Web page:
Androgenetic alopecia is inherited from your biological family tree. It is the most-common cause of hair loss for both women and men. Androgenetic alopecia can develop any time after puberty, but it’s more likely after age 50 for women.
With this condition, hair follicles are increasingly sensitive to androgens. These are usually known as “male hormones.” Nonetheless, females have them in lesser amounts. The hair follicle’s heightened sensitivity to androgens makes hair strands come out finer. Eventually, the hair follicles get smaller and stop producing new strands.
Illnesses and Diets
The most common illnesses that lead to hair loss in women are polycystic ovary syndrome, anemia, and thyroid disorders. Both hypo and hyperthyroidism may result in hair loss. Contrary to popular belief, having an overactive thyroid may cause hair loss when the strands become more brittle. Weaker, finer hair tends to break off easily during washing, brushing, and styling.
Anemia can be a standalone illness, such as sickle cell anemia. But it can also develop from nutritional deficiencies, including low iron and vitamin B12 intake. Vegans and vegetarians are examples of those at increased risk of iron and B12 deficiencies. It’s harder to get enough of these nutrients from plant-based foods, and the body doesn’t absorb non-heme sources of iron as readily. Non-heme sources come from plants, while heme sources come from animals.
Iron-deficiency anemia is the most prevalent type, impacting four to five million Americans each year. Menstruation can increase a woman’s risk of developing iron-deficiency anemia, especially if she follows a restrictive diet. Over time, anemia may lead to hair loss as the strands and follicles weaken.
Polycystic ovary syndrome is an illness that increases the amount of androgens in the body. Similar to androgenetic alopecia, hair gets thinner and eventually stops growing. The follicles may not have a genetic predisposition to overreact to androgens. However, the increase in androgens is too much for the follicles to withstand. According to the Centers for Disease Control and Prevention, polycystic ovary syndrome impacts 6% to 12% of U.S. women.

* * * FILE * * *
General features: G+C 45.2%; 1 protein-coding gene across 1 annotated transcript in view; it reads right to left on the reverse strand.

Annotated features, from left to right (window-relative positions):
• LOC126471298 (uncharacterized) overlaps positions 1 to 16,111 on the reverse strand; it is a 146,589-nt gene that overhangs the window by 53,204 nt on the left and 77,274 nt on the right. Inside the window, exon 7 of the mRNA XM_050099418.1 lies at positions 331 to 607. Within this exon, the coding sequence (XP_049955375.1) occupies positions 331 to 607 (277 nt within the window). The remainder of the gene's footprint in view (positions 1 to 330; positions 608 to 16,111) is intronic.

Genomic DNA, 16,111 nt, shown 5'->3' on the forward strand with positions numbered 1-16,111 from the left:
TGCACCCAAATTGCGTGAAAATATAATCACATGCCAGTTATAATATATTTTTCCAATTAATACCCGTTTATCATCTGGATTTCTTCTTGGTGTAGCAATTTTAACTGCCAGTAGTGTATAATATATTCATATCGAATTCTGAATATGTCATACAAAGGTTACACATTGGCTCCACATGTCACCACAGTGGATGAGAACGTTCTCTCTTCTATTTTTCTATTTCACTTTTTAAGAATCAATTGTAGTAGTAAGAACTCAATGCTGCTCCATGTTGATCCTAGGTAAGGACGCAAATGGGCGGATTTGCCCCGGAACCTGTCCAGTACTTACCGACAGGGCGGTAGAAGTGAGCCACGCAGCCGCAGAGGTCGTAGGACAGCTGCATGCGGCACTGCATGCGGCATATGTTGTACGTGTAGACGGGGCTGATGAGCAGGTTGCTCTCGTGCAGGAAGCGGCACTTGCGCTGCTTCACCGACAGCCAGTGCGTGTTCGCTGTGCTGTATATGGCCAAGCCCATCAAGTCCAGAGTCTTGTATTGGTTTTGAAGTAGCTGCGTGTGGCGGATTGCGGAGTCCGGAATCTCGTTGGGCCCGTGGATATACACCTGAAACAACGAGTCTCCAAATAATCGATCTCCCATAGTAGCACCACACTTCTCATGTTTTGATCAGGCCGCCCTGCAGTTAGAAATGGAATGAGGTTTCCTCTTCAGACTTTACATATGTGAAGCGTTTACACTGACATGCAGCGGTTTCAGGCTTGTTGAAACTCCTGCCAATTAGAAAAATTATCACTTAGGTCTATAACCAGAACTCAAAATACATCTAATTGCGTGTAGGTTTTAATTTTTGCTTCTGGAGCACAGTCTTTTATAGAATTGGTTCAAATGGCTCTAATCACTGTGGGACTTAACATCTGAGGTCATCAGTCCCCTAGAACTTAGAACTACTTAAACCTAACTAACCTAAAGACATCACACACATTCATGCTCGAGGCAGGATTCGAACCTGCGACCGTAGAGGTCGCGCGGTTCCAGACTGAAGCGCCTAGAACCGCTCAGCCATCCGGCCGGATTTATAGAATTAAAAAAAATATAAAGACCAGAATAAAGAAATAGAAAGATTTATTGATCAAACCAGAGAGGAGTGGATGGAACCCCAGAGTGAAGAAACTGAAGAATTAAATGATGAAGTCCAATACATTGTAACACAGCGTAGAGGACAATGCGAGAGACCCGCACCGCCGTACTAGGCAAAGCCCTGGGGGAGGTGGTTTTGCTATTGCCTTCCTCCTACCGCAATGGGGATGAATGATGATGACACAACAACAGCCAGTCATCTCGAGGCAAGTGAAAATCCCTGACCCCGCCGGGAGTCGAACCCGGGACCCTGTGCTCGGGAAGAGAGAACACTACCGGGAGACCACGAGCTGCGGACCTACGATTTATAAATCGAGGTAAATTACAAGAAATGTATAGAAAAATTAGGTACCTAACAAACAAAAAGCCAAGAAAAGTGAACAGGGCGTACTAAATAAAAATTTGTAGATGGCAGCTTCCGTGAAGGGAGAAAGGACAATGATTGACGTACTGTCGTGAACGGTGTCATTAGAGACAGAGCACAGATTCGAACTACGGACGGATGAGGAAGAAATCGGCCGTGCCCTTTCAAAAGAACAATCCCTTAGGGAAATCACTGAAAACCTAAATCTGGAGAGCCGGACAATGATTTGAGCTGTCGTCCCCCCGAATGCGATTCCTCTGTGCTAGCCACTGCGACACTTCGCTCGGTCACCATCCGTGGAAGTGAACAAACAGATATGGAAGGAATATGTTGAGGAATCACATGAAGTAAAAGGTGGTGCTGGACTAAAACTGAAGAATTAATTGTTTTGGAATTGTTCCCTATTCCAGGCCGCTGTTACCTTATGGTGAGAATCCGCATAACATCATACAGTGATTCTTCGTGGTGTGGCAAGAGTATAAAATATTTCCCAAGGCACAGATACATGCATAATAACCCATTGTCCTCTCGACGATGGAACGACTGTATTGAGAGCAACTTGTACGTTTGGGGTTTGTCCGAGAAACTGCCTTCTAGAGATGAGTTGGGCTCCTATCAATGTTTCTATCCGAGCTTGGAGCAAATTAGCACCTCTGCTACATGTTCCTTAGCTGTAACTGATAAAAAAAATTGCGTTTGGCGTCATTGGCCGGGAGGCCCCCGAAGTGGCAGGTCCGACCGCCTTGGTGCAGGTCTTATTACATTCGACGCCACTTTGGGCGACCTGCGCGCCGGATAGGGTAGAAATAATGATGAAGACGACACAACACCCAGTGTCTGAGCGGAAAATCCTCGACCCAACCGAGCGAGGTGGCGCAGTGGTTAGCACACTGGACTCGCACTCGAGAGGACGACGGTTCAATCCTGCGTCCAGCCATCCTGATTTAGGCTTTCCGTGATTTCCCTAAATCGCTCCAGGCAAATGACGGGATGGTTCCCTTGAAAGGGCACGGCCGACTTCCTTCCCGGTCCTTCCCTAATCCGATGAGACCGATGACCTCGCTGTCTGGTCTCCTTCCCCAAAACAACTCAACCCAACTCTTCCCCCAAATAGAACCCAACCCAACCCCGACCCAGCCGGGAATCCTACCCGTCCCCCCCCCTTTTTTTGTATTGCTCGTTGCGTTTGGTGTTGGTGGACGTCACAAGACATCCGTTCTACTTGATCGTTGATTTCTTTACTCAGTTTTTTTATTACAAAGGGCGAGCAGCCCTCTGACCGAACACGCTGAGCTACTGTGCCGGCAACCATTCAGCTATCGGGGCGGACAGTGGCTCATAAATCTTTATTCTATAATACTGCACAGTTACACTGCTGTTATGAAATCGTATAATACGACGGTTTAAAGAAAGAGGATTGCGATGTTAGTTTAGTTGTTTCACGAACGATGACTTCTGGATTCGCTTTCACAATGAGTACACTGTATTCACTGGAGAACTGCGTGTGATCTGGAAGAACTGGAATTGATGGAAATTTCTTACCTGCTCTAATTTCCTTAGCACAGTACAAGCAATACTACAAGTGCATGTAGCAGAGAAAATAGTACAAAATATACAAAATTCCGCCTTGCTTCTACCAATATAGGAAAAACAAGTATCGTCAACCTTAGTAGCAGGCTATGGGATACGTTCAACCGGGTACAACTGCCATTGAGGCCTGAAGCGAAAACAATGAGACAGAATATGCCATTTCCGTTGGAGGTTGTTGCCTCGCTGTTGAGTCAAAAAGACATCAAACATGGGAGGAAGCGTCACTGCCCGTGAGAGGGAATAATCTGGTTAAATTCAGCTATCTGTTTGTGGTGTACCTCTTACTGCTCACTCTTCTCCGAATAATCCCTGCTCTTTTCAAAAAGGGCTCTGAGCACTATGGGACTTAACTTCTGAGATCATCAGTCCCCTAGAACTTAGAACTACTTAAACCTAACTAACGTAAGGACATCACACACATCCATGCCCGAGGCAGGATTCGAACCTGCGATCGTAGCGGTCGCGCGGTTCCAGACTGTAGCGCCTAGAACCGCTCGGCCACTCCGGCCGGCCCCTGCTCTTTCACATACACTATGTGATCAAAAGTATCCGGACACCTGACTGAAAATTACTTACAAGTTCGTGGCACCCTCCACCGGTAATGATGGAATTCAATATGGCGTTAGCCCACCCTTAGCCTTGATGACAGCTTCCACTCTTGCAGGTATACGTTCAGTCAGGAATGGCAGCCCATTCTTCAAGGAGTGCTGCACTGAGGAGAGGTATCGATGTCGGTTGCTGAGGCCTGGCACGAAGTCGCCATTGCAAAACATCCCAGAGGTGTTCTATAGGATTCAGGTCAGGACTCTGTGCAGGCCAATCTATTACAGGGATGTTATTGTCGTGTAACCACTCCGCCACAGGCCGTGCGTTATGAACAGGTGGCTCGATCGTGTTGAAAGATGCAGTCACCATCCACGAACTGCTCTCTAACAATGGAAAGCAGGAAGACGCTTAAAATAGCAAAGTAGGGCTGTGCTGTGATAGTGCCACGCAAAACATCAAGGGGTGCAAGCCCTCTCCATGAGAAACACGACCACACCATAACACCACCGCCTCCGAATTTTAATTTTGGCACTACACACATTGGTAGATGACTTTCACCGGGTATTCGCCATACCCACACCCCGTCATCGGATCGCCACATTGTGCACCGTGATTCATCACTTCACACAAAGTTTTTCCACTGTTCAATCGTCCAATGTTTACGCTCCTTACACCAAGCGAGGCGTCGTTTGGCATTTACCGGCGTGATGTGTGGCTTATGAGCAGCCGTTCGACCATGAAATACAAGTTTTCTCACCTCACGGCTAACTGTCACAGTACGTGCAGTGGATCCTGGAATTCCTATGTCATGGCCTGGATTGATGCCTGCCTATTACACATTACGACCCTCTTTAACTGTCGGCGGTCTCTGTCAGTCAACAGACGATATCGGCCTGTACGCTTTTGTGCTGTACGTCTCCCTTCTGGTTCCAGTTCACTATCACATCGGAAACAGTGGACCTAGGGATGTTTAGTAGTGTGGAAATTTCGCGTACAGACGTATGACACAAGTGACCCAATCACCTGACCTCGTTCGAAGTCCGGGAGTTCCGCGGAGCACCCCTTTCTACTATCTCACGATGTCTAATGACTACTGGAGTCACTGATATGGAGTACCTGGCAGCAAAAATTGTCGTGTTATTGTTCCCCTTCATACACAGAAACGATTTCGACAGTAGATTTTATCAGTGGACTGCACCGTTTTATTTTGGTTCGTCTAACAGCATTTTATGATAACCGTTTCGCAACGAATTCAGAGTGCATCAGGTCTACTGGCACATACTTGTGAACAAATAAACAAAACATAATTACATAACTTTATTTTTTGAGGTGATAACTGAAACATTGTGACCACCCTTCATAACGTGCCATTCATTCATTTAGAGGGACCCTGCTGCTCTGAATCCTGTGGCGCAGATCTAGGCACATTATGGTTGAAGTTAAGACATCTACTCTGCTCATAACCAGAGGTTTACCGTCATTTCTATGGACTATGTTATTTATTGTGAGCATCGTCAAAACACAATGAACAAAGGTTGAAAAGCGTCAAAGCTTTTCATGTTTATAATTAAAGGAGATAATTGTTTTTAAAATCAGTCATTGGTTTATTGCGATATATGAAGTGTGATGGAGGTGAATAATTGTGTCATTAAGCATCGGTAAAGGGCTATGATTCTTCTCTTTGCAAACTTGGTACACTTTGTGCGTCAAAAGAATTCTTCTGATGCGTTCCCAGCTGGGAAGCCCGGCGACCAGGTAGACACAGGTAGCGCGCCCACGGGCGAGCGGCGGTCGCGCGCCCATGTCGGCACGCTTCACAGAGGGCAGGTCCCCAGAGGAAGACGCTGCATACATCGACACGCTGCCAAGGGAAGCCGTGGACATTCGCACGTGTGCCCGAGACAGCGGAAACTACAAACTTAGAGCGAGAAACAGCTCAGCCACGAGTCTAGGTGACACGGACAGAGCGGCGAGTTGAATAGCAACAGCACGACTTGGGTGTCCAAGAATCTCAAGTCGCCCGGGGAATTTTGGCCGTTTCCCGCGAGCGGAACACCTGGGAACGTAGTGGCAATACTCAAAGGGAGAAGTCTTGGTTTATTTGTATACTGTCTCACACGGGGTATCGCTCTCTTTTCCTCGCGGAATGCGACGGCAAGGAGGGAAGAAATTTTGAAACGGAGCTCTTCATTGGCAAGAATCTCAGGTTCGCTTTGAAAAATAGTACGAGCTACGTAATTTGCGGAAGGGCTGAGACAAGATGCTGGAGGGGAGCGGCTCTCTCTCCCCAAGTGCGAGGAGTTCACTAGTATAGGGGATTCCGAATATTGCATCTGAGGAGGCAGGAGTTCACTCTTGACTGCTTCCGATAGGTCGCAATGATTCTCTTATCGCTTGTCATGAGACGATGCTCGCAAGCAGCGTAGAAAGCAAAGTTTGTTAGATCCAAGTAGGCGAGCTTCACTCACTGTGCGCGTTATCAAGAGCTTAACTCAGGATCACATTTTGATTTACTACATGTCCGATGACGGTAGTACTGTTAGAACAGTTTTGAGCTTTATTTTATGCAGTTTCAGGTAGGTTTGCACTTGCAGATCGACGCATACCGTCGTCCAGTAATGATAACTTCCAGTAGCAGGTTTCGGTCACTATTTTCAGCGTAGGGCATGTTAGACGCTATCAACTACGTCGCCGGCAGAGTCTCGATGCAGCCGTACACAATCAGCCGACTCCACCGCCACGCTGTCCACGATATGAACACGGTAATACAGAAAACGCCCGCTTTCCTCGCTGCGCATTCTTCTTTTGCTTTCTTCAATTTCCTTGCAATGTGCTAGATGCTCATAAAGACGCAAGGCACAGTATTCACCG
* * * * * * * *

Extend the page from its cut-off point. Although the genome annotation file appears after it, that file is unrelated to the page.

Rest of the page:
Hormones and Stress
Hormone fluctuations during pregnancy and menopause are associated with hair loss in women. Taking birth control is another hormone-related factor linked to female hair loss. This doesn’t mean getting pregnant, going through menopause, or taking birth control will lead to hair loss. Hormones, particularly rapidly fluctuating ones, are just another potential cause.
Significant physical or emotional stress can cause shock to the body’s normal functions, including hair growth, and prematurely push a large number of your hair follicles from the growing phase into the resting phase. Within a few months, the affected hairs start falling out. This condition is called telogen effluvium, which fortunately is nearly always reversible several months after the physical or emotional stress to your body is reduced.
What Are Some Ways To Prevent Hair Loss in Women?
Some hair loss and thinning are inevitable, particularly with age. But there are lifestyle behaviors you can practice to keep your head of hair as healthy as possible. Some have to do with nutrition and diet. Others include the way you style and care for your hair. And, of course, reducing your stress levels helps.
The hairs on your head depend on certain nutrients for growth. Besides iron, you need adequate protein. Eating a balanced diet and enough calories can ensure your hair follicles stay healthy. You don’t have to go from vegetarian to carnivore but try to get enough essential nutrients through food and supplements. This may include boosting your iron intake during menstruation.
Certain hair care products and styling practices can weaken your strands, making them prone to breakage. You might want to use sulfate-free shampoos and gentler formulas. Leave-in conditioners with shea butter and olive oil can lock in moisture, preventing brittleness. Abandoning hot oil treatments, store-bought hair dye, and at-home chemical treatments will help you avoid loss from dried-out, weaker strands.